BACKGROUND - Community-acquired pneumonia (CAP) 2007 guidelines from the Infectious Diseases Society of America (IDSA)/American Thoracic Society (ATS) recommend a respiratory fluoroquinolone or beta-lactam plus macrolide as first-line antibiotics for adults hospitalized with CAP. Few studies have assessed guideline-concordant antibiotic use for patients hospitalized with CAP after the 2007 IDSA/ATS guidelines. We examine antibiotics prescribed and associated factors in adults hospitalized with CAP.
METHODS - From January 2010 to June 2012, adults hospitalized with clinical and radiographic CAP were enrolled in a prospective Etiology of Pneumonia in the Community study across 5 US hospitals. Patients were interviewed using a standardized questionnaire, and medical charts were reviewed. Antibiotics prescribed were classified according to defined nonrecommended CAP antibiotics. We assessed factors associated with nonrecommended CAP antibiotics using logistic regression.
RESULTS - Among enrollees, 1843 of 1874 (98%) ward and 440 of 446 (99%) ICU patients received ≥1 antibiotic ≤24 hours after admission. Ward patients were prescribed a respiratory fluoroquinolone alone (n = 613; 33%), or beta-lactam plus macrolide (n = 365; 19%), beta-lactam alone (n = 240; 13%), among other antibiotics, including vancomycin (n = 235; 13%) or piperacillin/tazobactam (n = 157; 8%) ≤24 hours after admission. Ward patients with known risk for healthcare-associated pneumonia (HCAP), recent outpatient antibiotic use, and in-hospital antibiotic use <6 hours after admission were significantly more likely to receive nonrecommended CAP antibiotics.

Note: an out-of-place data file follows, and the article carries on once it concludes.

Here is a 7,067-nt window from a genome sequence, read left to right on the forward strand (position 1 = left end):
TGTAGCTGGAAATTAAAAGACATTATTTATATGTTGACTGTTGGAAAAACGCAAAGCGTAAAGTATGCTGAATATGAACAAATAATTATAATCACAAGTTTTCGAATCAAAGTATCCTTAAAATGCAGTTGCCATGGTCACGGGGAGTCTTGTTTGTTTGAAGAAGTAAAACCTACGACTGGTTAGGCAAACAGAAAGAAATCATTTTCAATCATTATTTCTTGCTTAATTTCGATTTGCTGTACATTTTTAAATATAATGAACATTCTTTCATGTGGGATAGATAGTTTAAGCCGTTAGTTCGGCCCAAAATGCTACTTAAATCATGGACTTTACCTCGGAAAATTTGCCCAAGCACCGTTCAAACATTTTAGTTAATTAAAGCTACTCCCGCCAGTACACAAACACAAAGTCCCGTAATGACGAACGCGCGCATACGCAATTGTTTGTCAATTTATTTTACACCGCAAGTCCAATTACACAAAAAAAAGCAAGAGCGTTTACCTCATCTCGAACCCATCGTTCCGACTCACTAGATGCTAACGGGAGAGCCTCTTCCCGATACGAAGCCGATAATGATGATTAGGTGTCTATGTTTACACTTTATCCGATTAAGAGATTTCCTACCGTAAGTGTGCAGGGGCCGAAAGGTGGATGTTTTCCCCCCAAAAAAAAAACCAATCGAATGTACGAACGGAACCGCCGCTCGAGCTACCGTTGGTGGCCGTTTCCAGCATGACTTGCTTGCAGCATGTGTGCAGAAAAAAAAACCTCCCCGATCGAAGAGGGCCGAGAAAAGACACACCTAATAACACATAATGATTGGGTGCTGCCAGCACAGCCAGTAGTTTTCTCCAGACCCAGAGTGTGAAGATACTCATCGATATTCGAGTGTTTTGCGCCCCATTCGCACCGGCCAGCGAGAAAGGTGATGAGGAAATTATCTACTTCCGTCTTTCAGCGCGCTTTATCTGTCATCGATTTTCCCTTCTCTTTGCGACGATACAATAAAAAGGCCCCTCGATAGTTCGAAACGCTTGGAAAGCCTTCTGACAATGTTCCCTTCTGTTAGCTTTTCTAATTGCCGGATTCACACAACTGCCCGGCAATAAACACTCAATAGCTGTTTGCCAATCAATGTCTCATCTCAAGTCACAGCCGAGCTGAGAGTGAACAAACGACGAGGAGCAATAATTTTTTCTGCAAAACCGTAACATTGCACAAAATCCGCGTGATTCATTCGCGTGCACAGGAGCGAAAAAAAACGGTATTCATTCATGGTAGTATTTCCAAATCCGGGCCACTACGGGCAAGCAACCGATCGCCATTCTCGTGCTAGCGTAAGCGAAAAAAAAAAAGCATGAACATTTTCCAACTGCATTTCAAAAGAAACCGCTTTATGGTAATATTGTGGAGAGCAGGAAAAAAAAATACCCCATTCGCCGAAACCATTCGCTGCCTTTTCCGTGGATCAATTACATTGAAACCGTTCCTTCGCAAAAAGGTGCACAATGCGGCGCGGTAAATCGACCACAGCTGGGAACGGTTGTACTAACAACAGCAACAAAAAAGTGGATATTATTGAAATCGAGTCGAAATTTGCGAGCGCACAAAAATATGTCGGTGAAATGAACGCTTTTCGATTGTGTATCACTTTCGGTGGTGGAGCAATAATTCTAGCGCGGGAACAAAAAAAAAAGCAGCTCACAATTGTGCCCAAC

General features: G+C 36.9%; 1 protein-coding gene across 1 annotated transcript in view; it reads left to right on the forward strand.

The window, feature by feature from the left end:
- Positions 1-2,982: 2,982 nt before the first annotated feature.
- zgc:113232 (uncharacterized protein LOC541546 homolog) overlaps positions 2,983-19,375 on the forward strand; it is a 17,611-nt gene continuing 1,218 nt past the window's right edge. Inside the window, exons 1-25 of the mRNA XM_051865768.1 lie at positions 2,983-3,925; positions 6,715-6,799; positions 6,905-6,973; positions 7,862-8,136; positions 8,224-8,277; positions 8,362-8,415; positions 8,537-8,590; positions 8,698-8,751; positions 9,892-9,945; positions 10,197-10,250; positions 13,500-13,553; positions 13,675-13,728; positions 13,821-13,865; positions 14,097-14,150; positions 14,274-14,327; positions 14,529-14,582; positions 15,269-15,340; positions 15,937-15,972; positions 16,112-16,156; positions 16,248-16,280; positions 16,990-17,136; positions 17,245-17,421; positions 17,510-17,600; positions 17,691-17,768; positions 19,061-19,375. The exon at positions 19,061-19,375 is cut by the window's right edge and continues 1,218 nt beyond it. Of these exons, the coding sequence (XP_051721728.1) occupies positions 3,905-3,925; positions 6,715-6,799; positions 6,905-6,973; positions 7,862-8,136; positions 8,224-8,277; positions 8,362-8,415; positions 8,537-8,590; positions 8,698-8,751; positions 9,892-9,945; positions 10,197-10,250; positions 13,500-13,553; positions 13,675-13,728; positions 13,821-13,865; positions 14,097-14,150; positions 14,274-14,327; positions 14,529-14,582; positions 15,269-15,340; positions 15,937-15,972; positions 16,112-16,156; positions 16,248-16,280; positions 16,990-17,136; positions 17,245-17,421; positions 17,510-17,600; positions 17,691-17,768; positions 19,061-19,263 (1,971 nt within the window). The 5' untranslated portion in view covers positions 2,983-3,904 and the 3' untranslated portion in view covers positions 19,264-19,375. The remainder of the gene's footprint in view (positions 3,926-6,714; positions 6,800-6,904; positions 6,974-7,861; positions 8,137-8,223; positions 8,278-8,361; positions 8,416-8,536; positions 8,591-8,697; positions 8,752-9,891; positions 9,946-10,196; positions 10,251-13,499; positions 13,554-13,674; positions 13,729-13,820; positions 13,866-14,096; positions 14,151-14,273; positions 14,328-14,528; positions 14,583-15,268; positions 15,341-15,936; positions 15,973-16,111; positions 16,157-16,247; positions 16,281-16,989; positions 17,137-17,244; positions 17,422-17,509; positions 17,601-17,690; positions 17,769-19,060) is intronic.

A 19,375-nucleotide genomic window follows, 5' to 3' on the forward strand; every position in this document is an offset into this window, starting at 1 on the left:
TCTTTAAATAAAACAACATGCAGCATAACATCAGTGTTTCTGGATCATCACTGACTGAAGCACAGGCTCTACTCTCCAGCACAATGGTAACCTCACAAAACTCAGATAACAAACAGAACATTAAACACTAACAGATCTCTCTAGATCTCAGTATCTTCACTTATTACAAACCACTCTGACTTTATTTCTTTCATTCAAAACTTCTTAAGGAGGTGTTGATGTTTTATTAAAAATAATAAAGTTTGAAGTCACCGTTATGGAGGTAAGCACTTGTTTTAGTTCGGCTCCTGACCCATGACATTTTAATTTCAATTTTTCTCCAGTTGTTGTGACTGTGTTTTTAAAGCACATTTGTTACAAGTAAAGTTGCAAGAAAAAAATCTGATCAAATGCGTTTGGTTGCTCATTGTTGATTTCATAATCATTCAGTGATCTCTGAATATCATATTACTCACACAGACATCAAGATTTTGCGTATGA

CONCLUSIONS - Although more than half of ward patients received antibiotics concordant with IDSA/ATS guidelines, a number received nonrecommended CAP antibiotics, including vancomycin and piperacillin/tazobactam; risk factors for HCAP, recent outpatient antibiotic, and rapid inpatient antibiotic use contributed to this. This hypothesis-generating descriptive epidemiology analysis could help inform antibiotic stewardship efforts, reinforces the need to harmonize guidelines for CAP and HCAP, and highlights the need for improved diagnostics to better equip clinicians.